A couple of weeks later FOSS4G came to Nottingham for the first time after a year of campaigning. It spawned a flurry of excitement within the UK open-source community and those eager to learn more about it.
Suddenly, open source was every-where: the UK government was using open data, the top national mapping agency was providing open data, and a strong network of open-source users in the UK could help and support one another with new groups appearing all the time. QGIS user groups popped up in Scotland, Wales, London, and the south west and also smaller, local open-source GIS groups appeared.
In the earlier part of this year, flooding caused communities and towns to be cut off in the UK, and heavy rainstorms left many people homeless. Many were struggling to obtain up-to-date data on the areas affected near them. Eventually, the UK Environment Agency released some of its flood data under the Open Government License. Upon release of the data, Google held a hackathon where the released data was merged and linked with other known flood data to provide help, advice, and quality information to those affected.
Data research experts will make you believe that looking for quality information within open data is like “looking for a needle in a haystack,” though this is already being addressed and overcome through the Open Data Institute (ODI) that now provides certification and advice on open-data standards.
Currently, much of the UK governments’ basic demographic, geographic, and statistic data is now available under an open government license, and where this isn’t the case it is common to find the data being prepared for release or available through an FOI request. Through the increased use of open source by government, Ordnance Survey, and a majority of public sector departments, there is now more trust over the reliability of open source and IT departments within companies, allowing open source software as part of the infrastructure, whereas it had previously been refused due to lack of support.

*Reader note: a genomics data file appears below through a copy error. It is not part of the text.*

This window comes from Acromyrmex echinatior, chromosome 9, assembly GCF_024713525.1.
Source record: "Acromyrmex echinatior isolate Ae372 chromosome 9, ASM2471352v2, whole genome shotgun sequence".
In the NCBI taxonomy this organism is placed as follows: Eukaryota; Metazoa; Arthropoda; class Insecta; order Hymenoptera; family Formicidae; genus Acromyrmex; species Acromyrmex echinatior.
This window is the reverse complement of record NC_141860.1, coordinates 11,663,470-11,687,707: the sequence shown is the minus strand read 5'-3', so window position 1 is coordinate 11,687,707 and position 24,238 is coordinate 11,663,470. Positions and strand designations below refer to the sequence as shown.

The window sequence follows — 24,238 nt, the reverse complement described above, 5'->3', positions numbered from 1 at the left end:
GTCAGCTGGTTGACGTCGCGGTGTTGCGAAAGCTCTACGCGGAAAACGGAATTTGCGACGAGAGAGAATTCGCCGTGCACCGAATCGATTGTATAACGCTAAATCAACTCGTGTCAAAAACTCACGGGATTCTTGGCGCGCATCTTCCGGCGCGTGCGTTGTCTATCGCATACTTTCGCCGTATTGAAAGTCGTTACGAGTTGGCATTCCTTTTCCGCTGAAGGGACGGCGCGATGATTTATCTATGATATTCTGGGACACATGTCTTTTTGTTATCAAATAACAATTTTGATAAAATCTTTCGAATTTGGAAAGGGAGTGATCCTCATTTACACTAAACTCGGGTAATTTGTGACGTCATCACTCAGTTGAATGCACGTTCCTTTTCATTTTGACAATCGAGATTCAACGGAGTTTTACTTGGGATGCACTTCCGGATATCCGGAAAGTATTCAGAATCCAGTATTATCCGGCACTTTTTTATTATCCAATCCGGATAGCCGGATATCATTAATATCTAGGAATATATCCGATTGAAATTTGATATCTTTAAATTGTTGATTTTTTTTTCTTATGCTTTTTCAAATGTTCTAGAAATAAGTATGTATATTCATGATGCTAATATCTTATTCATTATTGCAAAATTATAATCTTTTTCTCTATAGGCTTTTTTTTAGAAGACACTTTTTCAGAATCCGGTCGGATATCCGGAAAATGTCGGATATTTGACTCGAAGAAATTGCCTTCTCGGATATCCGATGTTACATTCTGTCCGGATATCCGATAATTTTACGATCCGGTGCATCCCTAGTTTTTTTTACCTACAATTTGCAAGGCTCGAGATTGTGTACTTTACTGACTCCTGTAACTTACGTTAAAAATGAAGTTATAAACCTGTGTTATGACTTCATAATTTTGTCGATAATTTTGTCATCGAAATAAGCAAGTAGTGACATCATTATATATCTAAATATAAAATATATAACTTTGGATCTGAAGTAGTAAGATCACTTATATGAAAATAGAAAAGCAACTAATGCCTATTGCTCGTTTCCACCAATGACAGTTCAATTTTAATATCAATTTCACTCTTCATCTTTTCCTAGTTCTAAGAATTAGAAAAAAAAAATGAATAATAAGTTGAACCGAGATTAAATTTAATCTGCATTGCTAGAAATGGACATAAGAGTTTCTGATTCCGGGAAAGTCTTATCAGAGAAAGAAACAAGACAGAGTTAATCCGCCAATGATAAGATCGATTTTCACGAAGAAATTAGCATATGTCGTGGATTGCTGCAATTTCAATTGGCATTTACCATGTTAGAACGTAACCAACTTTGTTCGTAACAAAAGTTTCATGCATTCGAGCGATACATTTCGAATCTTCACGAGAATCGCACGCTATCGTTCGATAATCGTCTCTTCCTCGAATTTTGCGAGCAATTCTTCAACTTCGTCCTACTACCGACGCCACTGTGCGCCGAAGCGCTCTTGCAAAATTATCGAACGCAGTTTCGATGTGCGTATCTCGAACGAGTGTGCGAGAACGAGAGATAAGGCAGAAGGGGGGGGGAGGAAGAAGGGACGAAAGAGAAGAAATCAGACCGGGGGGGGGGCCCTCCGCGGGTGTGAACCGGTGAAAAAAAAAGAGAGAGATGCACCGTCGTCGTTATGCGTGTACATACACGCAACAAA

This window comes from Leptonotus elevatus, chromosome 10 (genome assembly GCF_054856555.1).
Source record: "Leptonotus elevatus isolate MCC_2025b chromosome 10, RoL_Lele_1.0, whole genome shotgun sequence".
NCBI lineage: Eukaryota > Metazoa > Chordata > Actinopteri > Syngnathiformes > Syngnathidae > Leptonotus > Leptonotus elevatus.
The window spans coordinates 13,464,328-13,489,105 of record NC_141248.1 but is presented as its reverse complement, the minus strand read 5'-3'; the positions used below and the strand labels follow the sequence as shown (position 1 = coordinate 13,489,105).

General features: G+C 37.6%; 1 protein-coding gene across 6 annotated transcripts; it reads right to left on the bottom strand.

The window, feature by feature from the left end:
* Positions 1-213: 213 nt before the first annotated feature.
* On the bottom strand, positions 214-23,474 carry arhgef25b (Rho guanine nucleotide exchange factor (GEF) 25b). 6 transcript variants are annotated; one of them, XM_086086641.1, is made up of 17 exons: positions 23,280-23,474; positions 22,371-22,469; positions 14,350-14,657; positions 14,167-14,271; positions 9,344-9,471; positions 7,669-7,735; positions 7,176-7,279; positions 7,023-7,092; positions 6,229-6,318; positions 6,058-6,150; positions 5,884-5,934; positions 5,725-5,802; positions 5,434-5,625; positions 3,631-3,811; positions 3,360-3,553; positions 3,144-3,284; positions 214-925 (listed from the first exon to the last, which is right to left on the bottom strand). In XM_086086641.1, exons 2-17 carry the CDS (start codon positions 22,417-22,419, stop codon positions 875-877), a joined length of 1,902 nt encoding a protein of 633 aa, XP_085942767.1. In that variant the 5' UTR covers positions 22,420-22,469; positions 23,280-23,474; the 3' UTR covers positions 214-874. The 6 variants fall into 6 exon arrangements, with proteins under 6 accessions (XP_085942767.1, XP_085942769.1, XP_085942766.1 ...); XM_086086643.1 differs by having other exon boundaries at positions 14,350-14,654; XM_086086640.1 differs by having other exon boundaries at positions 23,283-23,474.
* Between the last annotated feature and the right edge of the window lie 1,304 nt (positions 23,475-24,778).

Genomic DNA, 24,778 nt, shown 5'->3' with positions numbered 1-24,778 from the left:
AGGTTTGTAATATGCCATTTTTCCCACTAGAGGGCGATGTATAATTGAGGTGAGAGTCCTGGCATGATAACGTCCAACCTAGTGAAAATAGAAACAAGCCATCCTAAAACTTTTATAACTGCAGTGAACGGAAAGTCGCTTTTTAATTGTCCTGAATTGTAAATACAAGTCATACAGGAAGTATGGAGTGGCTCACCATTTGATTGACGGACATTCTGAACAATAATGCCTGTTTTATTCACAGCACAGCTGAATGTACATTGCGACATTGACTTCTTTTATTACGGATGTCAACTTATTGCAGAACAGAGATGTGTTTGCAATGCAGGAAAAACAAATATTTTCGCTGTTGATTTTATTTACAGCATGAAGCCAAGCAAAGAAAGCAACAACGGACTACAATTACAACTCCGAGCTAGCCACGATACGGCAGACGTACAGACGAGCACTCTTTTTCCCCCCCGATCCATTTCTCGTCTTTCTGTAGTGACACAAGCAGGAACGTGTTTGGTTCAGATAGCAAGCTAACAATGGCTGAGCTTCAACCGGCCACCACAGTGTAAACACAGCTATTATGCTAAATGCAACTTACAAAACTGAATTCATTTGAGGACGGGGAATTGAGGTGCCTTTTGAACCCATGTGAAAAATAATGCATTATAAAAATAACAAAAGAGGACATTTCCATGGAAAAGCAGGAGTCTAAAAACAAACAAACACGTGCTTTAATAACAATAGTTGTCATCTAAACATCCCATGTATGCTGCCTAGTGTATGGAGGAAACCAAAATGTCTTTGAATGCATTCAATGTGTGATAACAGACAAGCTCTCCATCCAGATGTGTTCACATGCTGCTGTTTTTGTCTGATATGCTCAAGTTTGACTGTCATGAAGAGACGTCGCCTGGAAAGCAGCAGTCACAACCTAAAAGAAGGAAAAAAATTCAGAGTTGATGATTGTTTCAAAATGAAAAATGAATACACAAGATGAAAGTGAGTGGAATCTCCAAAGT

Ordnance Survey has seen such a positive response from the use and integration of open-source software and data that they are now using open data to design and style their products as well as providing data in open-source software formats.
It is safe to say that the UK has caught on to the necessity and potential of open data, with conversations underway on releasing UK offshore data, further improving the current offerings. The UK may have been slow in understanding and developing its open-source data infrastructure, but it is more than making up for it now.
Caption for above picture: This map uses Ordnance Surveys’ standard colors with a QGIS special fill technique. Ordnance Survey data © Crown copyright and database rights 2014